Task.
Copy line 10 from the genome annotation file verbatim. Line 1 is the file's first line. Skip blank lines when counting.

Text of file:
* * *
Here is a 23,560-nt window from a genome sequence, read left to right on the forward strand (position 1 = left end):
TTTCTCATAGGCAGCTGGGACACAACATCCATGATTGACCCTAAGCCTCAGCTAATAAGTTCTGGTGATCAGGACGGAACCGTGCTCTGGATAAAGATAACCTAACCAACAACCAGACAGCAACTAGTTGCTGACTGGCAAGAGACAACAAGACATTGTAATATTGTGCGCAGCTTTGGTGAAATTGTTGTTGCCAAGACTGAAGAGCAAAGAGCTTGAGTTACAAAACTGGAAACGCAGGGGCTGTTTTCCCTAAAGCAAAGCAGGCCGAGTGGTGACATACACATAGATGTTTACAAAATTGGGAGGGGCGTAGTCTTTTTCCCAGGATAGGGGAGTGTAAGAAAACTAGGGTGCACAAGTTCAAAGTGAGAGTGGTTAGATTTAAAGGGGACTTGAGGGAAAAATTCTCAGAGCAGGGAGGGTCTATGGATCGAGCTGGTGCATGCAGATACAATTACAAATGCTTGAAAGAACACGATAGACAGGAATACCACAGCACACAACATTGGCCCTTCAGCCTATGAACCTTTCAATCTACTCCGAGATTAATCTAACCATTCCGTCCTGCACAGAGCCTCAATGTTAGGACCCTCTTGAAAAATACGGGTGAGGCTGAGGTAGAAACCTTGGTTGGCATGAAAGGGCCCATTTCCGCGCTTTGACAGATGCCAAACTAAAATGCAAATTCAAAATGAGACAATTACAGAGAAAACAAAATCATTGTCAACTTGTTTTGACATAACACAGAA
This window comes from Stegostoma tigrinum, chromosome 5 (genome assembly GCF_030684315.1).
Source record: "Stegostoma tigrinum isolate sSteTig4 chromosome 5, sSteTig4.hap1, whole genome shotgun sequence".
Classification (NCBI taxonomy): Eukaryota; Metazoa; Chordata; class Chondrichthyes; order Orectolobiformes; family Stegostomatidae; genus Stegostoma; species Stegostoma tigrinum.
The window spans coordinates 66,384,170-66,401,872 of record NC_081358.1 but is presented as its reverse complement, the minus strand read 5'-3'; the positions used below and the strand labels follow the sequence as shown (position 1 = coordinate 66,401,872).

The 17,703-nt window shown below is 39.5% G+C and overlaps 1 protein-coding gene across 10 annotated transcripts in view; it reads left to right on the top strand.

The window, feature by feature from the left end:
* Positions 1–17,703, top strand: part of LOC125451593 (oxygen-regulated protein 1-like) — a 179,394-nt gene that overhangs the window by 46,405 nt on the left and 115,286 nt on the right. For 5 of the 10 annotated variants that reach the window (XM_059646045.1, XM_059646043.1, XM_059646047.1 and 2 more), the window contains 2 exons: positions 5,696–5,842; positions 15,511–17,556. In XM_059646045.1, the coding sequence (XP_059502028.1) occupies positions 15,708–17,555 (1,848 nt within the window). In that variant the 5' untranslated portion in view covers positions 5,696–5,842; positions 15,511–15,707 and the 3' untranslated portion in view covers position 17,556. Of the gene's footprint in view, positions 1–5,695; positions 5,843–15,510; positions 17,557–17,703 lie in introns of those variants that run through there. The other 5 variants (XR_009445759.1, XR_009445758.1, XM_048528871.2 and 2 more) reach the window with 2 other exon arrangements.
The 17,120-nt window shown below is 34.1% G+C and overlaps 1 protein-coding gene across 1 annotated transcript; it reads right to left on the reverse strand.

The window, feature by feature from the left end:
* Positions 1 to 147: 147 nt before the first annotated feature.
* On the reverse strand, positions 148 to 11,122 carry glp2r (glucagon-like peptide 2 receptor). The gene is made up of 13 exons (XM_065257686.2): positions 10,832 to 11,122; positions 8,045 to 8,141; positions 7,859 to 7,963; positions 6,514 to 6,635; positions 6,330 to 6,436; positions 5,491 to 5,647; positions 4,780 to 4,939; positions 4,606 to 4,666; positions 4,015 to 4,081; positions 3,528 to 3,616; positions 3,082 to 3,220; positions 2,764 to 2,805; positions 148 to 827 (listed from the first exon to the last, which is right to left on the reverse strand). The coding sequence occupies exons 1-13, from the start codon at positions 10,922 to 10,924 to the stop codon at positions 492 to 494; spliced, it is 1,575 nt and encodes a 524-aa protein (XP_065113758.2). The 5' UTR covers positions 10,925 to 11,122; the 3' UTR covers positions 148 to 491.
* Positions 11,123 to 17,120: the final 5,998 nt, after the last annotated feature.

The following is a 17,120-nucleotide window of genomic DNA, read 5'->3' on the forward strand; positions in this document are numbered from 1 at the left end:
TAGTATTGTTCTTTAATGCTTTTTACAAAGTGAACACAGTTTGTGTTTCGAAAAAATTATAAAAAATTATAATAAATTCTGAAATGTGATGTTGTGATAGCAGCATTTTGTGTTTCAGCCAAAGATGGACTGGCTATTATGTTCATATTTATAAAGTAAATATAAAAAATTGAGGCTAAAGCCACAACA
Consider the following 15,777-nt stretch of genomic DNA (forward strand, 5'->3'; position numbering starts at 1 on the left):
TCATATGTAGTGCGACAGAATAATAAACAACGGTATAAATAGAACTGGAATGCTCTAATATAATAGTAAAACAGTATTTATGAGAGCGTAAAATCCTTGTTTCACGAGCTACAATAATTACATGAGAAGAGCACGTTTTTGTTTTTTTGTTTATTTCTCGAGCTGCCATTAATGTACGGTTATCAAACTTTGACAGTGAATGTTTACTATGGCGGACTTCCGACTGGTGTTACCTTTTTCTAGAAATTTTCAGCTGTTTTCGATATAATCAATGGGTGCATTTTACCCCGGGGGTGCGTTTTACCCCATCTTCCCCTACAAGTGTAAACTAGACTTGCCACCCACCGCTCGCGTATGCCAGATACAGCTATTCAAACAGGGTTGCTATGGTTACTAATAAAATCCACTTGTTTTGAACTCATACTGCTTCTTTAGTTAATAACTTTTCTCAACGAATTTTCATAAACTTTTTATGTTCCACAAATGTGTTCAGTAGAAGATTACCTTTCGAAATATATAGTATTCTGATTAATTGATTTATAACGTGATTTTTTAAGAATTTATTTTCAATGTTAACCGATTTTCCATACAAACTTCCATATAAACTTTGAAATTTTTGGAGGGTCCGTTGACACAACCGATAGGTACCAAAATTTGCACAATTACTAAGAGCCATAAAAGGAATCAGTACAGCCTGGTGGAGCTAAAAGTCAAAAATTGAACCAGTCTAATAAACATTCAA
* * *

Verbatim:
The 17,120-nt window shown below is 34.1% G+C and overlaps 1 protein-coding gene across 1 annotated transcript; it reads right to left on the reverse strand.